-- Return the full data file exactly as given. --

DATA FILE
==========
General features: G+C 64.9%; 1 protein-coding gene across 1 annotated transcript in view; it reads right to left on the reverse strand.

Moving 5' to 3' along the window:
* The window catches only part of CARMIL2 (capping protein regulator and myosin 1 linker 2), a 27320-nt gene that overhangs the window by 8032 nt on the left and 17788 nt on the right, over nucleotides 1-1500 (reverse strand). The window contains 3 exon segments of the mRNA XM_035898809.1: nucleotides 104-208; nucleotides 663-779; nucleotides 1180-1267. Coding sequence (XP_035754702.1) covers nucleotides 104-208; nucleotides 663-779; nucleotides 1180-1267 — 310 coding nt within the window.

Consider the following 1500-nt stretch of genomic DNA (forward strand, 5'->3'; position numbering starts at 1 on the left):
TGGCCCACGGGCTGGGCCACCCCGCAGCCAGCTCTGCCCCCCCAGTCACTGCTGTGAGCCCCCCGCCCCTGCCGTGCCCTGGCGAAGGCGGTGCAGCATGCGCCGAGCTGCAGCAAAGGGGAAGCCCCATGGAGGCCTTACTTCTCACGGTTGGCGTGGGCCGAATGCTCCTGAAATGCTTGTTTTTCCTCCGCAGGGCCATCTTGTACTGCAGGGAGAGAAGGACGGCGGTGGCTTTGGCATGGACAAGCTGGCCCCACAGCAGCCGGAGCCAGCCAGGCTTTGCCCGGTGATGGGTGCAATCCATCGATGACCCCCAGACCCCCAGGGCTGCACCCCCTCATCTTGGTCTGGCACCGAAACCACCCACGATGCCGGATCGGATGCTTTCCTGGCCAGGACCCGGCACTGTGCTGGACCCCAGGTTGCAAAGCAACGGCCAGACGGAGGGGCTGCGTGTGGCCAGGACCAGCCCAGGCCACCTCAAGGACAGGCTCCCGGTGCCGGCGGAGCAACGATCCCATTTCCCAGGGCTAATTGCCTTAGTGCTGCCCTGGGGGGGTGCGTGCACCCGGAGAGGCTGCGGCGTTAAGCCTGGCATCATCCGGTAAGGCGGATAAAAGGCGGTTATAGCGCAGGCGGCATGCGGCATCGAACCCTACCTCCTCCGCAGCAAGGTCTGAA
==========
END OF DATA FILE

General features: G+C 64.9%; 1 protein-coding gene across 1 annotated transcript in view; it reads right to left on the reverse strand.

Moving 5' to 3' along the window:
* The window catches only part of CARMIL2 (capping protein regulator and myosin 1 linker 2), a 27320-nt gene that overhangs the window by 8032 nt on the left and 17788 nt on the right, over nucleotides 1-1500 (reverse strand). The window contains 3 exon segments of the mRNA XM_035898809.1: nucleotides 104-208; nucleotides 663-779; nucleotides 1180-1267. Coding sequence (XP_035754702.1) covers nucleotides 104-208; nucleotides 663-779; nucleotides 1180-1267 — 310 coding nt within the window.

Consider the following 1500-nt stretch of genomic DNA (forward strand, 5'->3'; position numbering starts at 1 on the left):
TGGCCCACGGGCTGGGCCACCCCGCAGCCAGCTCTGCCCCCCCAGTCACTGCTGTGAGCCCCCCGCCCCTGCCGTGCCCTGGCGAAGGCGGTGCAGCATGCGCCGAGCTGCAGCAAAGGGGAAGCCCCATGGAGGCCTTACTTCTCACGGTTGGCGTGGGCCGAATGCTCCTGAAATGCTTGTTTTTCCTCCGCAGGGCCATCTTGTACTGCAGGGAGAGAAGGACGGCGGTGGCTTTGGCATGGACAAGCTGGCCCCACAGCAGCCGGAGCCAGCCAGGCTTTGCCCGGTGATGGGTGCAATCCATCGATGACCCCCAGACCCCCAGGGCTGCACCCCCTCATCTTGGTCTGGCACCGAAACCACCCACGATGCCGGATCGGATGCTTTCCTGGCCAGGACCCGGCACTGTGCTGGACCCCAGGTTGCAAAGCAACGGCCAGACGGAGGGGCTGCGTGTGGCCAGGACCAGCCCAGGCCACCTCAAGGACAGGCTCCCGGTGCCGGCGGAGCAACGATCCCATTTCCCAGGGCTAATTGCCTTAGTGCTGCCCTGGGGGGGTGCGTGCACCCGGAGAGGCTGCGGCGTTAAGCCTGGCATCATCCGGTAAGGCGGATAAAAGGCGGTTATAGCGCAGGCGGCATGCGGCATCGAACCCTACCTCCTCCGCAGCAAGGTCTGAA